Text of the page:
Defense Date

2016

Document Type

Dissertation

Degree Name

Doctor of Philosophy

Department

Clinical Psychology

First Advisor

Stephen Auerbach

Second Advisor

Bruce Rybarczyk

Third Advisor

Sandra Gramling

Fourth Advisor

Bennett Lee

Fifth Advisor

Rachel Waller

Abstract

The purpose of the present study was to investigate the influence of pain causal attributions on patient pain-related functioning, treatment engagement, and clinical outcomes. Additionally, the impact of discordant pain causal attributions between patients and their providers as well as between interdisciplinary providers was examined. Patients rated their pain functioning and causal pain attributions during a regular clinic visit. Following the patient’s visit both the behavioral medicine provider and internal medicine resident provided ratings of similar pain-related functioning domains and causal attributions. Follow-up data were collected from the electronic medical record three months following that clinic visit. Overall, results revealed that patients’ chronic pain attributions did influence pain-related functioning, however the impact was relatively small. There was insufficient evidence to conclude that chronic pain attributions influence a patient’s readiness to adopt self-management coping strategies and their subsequent treatment engagement. Additionally, results confirmed that different health care disciplines attribute the cause of patients’ chronic pain in distinct ways and these unique perspectives can lead to discrepant pain-related functioning assessments between providers. Discordant ratings between providers were shown to influence referring patterns for interdisciplinary services and the patient’s overall opioid dose. Similarly, discrepancies between patients and their providers influenced subsequent referral for behavioral health services, the patient’s attendance at those visits, and their overall morphine equivalent doses. Together the results indicate the important role pain attributions can play in chronic pain management and highlight the central role of the patient-provider and provider-provider relationship.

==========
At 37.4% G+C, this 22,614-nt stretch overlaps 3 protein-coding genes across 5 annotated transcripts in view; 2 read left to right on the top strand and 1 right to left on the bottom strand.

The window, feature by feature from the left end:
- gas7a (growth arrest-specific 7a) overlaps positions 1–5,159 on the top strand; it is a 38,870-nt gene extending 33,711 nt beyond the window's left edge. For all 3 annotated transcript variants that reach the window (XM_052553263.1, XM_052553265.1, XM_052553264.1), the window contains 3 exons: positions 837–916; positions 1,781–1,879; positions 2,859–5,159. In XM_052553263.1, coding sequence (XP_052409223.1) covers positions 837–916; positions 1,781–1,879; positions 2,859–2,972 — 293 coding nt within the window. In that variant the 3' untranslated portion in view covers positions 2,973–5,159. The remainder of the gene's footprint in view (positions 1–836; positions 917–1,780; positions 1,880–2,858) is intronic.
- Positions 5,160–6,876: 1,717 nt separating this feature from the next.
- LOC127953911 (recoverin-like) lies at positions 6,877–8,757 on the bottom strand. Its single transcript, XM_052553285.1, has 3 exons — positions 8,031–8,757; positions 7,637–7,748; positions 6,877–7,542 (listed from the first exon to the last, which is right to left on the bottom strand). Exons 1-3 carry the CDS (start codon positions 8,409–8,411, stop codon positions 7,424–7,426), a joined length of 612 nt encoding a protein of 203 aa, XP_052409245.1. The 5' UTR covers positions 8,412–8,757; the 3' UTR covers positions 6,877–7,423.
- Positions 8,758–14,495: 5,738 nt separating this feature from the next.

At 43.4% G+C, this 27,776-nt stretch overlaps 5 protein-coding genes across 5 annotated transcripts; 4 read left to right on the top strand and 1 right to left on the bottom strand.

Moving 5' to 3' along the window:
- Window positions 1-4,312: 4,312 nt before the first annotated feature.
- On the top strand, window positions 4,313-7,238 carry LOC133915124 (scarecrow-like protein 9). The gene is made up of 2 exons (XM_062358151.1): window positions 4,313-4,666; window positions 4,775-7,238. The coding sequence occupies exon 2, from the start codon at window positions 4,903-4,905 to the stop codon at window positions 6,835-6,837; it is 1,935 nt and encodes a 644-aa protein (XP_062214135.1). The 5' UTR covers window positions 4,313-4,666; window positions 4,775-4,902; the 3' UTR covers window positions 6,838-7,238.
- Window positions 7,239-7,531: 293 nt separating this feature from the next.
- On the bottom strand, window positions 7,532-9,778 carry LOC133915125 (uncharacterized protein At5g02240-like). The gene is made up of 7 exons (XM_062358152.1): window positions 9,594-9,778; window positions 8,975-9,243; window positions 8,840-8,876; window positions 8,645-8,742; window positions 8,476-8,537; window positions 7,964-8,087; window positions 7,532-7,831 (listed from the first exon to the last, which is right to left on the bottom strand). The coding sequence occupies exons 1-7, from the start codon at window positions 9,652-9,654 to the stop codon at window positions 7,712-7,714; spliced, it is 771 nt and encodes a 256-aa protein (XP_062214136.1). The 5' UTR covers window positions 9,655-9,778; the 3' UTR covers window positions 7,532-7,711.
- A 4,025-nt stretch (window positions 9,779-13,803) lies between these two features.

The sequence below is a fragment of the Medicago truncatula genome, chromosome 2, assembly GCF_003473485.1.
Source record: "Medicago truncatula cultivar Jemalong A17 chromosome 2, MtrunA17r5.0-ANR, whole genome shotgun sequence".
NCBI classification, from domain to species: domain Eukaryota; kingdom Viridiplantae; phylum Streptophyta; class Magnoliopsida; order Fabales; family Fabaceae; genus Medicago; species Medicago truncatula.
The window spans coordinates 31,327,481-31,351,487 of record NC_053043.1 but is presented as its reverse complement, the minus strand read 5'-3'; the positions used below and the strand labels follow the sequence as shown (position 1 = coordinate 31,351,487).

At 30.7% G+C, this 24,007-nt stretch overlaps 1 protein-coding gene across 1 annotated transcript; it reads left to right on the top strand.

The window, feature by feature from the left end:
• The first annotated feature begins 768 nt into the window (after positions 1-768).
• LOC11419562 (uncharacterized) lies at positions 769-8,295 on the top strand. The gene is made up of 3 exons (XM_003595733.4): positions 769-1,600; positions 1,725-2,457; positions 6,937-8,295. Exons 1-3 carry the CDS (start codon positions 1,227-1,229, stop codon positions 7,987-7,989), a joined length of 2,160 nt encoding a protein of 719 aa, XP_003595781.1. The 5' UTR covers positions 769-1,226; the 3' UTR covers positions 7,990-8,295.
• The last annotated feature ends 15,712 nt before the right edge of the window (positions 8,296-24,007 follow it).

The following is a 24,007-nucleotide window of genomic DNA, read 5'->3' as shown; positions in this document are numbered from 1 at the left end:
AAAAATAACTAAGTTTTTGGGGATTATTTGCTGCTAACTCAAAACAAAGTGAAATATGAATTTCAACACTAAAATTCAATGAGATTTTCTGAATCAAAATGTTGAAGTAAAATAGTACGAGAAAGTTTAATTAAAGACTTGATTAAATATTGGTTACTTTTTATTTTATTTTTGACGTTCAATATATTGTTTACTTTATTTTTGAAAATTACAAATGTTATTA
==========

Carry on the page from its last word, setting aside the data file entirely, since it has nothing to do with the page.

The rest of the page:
Rights

© The Author

Is Part Of

VCU University Archives

Is Part Of

VCU Theses and Dissertations

Date of Submission

4-1-2016